In 1806, following the administrative reform under the Neapolitan reign of Giuseppe Bonaparte, the feud was abolished to make room for the nascent Maranese municipal administration. Later Marano will follow the fortunes first of the Kingdom of the Two Sicilies and then of Italy. From 1948 the quarter of Quarto achieved independence by forming an autonomous municipality.
Each October, since 2000, Marano promotes a widespread festival, which involves youngsters from Campania and other parts of Italy. The festival, called "Marano Ragazzi Spot Festival", exorts people from these contexts to organize several activities, including a short film against the monopoly of Camorra on the territory. The spots are aimed at showing civil commitment and demand for legality. Moreover, the one week long celebration, whose slogan is "Give a Voice", shows a collective effort to fight corruption and degradation and it is led by the good part of the population. Plenty of au pairs are hosted by warm families in order to make more and more people aware of the beauty Naples and its surroundings can offer, not to mention the personal enrichment brought about by this experience. Furthermore, the positive effects of the festival do not fade in few days, because MRSF Spots are constantly projected on the tube electronic screens, with the purpose of reminding people that Marano is no longer a city of crime, but a promise for the future.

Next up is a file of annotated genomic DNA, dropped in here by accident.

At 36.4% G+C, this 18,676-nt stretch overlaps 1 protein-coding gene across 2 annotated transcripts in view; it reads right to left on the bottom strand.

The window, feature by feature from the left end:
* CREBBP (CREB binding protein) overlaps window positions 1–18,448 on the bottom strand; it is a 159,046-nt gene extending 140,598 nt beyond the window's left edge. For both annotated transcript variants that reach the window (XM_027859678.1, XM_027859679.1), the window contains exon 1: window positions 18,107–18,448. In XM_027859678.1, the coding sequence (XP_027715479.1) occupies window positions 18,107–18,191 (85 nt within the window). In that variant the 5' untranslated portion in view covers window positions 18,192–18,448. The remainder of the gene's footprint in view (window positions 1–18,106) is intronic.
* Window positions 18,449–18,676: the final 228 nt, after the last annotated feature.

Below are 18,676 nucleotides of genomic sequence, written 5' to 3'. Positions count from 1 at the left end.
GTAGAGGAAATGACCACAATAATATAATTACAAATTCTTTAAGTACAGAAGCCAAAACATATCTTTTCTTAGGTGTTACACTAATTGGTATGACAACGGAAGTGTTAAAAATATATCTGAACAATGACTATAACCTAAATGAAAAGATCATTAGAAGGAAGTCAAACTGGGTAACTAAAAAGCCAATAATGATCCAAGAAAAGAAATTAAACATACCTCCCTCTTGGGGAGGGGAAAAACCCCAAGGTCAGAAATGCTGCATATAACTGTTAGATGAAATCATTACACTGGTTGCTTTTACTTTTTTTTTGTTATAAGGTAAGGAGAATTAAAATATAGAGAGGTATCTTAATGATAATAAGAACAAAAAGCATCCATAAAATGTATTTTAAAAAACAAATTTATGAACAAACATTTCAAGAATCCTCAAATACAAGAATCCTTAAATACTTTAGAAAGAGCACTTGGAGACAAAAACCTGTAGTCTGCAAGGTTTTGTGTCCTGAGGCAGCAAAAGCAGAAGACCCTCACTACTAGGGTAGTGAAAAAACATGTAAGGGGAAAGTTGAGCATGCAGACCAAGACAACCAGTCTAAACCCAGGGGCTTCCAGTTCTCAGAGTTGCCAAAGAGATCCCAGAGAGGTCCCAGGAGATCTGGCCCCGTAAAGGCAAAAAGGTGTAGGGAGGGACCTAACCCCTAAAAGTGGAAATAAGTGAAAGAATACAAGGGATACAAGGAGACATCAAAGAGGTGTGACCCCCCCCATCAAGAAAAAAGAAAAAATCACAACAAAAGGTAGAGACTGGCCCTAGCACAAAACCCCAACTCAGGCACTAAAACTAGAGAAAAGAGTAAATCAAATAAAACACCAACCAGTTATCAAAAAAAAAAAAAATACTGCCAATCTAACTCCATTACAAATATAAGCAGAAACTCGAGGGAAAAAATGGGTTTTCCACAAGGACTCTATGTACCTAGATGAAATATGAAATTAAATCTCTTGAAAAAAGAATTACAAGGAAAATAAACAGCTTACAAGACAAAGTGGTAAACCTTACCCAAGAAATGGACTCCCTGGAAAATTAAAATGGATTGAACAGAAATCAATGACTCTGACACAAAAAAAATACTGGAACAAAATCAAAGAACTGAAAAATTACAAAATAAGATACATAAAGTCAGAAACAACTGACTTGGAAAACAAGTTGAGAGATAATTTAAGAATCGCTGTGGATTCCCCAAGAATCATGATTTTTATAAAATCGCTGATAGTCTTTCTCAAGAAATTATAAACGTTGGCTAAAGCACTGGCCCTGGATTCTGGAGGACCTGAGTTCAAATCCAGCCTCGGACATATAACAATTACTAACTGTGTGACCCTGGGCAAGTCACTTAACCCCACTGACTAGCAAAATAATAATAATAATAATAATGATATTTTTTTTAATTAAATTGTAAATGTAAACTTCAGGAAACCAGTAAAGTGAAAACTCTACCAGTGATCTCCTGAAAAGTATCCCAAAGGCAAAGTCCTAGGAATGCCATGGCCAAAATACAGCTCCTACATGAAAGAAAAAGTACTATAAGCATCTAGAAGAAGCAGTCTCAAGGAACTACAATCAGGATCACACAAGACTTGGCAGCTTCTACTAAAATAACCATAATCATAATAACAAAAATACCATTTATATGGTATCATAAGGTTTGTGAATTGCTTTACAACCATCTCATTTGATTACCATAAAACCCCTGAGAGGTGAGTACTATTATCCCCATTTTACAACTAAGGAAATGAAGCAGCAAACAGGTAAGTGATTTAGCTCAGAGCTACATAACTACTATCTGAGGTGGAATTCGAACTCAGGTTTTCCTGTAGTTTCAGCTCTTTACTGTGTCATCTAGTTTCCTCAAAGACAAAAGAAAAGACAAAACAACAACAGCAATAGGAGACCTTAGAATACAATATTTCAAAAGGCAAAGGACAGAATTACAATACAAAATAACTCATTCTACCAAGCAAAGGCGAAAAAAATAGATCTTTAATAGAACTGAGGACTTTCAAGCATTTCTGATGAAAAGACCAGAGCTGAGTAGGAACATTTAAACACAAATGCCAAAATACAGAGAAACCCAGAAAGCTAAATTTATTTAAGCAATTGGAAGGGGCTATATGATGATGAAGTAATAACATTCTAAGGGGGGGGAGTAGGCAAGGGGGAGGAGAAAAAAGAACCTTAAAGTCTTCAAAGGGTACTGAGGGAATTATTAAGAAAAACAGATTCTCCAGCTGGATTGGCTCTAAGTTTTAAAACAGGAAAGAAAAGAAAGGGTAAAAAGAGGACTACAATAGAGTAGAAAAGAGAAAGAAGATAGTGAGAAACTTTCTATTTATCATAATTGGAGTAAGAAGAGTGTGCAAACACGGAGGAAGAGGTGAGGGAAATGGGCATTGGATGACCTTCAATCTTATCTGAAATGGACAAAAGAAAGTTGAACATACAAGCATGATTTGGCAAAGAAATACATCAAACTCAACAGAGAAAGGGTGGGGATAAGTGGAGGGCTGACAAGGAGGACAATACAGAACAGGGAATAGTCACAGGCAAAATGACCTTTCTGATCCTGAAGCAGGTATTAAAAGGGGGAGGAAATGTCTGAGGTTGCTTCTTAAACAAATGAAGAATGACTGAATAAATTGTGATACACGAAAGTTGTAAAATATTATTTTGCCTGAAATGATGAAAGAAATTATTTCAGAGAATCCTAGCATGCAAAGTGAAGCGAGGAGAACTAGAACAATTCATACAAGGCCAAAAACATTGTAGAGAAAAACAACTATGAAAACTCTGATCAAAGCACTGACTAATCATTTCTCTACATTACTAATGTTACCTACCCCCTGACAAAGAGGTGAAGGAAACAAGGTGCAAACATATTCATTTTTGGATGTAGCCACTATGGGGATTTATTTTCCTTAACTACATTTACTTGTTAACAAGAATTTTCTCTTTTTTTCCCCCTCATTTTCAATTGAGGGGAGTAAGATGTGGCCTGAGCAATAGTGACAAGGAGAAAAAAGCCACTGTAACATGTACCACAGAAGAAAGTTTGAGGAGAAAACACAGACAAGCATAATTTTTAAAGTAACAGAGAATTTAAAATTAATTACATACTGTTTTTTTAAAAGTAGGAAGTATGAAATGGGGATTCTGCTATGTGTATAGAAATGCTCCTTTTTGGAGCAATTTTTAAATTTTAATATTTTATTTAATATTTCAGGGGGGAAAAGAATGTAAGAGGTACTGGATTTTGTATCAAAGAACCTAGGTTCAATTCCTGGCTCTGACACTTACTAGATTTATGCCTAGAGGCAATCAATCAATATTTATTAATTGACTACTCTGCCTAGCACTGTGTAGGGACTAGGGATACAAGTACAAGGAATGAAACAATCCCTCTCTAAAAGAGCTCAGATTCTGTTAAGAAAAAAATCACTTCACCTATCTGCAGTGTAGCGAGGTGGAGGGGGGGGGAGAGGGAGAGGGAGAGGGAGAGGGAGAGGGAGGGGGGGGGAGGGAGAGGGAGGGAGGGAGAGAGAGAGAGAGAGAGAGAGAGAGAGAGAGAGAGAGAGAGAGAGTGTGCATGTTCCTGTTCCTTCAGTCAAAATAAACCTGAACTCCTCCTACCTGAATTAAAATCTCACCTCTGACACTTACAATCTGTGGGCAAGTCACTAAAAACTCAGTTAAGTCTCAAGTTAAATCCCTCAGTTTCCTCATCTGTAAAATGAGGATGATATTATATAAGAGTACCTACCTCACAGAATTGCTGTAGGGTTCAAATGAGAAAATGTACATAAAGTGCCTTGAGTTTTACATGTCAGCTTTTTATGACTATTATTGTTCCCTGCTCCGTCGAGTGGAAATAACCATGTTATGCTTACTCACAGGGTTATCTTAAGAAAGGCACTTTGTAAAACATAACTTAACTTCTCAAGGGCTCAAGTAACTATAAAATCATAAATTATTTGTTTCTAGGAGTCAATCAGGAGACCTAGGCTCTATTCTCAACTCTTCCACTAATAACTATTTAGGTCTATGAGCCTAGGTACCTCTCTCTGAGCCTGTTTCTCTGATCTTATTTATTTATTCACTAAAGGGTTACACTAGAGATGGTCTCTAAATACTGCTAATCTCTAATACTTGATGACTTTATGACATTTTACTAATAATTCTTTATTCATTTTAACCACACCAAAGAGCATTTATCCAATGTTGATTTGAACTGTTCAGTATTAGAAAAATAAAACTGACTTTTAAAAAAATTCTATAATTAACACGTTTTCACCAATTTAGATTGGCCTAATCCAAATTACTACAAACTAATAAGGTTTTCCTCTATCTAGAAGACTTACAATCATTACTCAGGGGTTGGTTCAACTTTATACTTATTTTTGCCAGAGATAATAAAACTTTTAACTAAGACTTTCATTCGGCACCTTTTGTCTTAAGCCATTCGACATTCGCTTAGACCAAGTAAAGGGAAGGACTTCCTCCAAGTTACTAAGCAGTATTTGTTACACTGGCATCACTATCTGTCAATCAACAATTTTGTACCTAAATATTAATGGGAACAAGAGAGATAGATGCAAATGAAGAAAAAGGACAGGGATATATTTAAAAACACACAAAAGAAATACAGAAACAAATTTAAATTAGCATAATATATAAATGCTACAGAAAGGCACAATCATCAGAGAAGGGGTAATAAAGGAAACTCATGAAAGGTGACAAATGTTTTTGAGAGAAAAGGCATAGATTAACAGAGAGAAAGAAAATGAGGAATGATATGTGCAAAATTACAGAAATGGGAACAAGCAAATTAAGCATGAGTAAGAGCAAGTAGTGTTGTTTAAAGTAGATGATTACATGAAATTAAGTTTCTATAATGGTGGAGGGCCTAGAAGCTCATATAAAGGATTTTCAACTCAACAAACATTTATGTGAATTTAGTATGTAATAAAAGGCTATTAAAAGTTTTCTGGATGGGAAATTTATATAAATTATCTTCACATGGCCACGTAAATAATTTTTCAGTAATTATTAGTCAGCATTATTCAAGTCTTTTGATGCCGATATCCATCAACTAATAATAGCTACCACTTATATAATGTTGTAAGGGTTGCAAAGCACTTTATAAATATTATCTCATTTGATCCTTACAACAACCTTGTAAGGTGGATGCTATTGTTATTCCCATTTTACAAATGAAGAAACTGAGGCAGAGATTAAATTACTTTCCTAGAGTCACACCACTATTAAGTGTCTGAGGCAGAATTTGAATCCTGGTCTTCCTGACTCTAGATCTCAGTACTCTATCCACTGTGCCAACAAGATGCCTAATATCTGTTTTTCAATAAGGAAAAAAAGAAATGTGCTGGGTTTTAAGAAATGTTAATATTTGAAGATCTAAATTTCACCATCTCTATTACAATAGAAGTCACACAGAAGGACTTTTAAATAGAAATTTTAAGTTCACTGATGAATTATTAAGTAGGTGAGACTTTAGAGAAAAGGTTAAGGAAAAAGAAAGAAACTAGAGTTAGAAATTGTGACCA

Marano's main attraction is the so-called Mausoleo del Ciaurro, one of the most important Roman funerary edifice in Campania, dating to the 1st-2nd century AD.
Another attraction is Torre Caracciolo which was built by the Aragonese. From its walls you can admire the Gulf of Naples and the Phlegraean Fields but it is currently privately owned.
The main economic sources of the city are agriculture and commerce. Many ancient typical noble arts have been lost during the years, like the handmade construction of stairs and cests[check spelling]. Strangely enough some renowned and typical local agricultural products are not produced anymore. In past years the peas from Marano (Santa Croce) and the cherries (Recca's cherries) were sold all over the Italy. Nowadays only few farmers cultivate these two products.
For many centuries one of the main sources of income for the citizens of Marano has been the selling of tuff stones. The tufo workers, also known as montesi, used to start working at a very early age. Ten workers could extract two thousands stones per day. A jingle was used to beat the time while the montesi were working. The jingle was made of fifty verses, and at the end of the jingle each worker was sure he had extracted exactly fifty stones.
- "Superficie di Comuni Province e Regioni italiane al 9 ottobre 2011". Istat. Retrieved 16 March 2019.
- "Popolazione Residente al 1° Gennaio 2018". Istat. Retrieved 16 March 2019.